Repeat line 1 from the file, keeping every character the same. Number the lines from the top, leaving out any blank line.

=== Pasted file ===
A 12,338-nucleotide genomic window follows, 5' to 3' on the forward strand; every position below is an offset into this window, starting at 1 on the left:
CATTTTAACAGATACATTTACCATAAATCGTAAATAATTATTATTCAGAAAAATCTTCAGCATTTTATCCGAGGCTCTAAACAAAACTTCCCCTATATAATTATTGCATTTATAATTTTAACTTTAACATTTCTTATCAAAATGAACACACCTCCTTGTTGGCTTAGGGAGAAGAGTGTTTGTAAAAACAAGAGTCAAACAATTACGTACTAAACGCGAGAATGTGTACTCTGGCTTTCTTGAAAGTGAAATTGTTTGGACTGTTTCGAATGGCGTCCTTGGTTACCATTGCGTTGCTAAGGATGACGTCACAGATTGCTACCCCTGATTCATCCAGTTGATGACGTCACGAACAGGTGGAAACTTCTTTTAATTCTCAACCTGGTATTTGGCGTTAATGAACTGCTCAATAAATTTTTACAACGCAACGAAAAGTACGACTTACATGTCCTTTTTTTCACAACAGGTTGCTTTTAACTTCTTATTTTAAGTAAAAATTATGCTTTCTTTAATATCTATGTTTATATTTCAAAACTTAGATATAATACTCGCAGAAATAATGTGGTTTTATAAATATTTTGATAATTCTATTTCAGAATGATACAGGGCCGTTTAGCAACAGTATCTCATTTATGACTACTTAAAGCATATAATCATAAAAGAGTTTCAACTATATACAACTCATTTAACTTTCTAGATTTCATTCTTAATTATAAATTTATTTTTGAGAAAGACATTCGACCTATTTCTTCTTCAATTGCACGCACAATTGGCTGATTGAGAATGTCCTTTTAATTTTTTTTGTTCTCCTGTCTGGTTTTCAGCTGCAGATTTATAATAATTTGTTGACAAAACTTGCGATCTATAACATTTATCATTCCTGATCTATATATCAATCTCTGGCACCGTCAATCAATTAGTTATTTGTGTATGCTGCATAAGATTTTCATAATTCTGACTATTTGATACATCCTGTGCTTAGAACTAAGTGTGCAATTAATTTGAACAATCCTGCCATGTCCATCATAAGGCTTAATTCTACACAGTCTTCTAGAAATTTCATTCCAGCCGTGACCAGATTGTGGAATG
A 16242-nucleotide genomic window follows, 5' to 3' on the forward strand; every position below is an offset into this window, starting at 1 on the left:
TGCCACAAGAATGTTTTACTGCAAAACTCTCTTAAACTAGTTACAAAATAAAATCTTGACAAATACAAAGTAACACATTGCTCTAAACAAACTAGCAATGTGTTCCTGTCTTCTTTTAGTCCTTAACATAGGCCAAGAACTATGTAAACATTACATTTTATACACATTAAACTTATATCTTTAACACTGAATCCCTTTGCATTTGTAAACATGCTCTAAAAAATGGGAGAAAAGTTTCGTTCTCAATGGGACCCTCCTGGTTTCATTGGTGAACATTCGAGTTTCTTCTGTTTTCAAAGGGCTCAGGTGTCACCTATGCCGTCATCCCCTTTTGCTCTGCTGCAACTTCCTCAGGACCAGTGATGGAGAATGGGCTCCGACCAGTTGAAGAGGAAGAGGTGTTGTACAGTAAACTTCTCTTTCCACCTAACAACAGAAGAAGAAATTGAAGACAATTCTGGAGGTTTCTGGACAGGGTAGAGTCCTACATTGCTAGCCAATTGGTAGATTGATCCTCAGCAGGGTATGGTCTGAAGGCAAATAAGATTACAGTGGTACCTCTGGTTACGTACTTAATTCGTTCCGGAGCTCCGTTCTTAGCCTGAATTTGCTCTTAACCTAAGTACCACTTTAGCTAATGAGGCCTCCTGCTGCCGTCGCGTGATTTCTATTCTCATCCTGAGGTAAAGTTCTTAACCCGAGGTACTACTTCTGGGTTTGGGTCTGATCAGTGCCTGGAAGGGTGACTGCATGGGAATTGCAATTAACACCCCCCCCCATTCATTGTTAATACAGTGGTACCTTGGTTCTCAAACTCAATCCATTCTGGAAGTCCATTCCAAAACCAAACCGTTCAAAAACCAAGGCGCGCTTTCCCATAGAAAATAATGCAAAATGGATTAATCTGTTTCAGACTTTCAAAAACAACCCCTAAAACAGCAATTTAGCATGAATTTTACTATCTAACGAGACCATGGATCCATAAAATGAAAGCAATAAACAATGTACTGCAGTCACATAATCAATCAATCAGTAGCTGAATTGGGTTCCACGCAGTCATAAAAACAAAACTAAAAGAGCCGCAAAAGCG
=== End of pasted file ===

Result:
A 12,338-nucleotide genomic window follows, 5' to 3' on the forward strand; every position below is an offset into this window, starting at 1 on the left: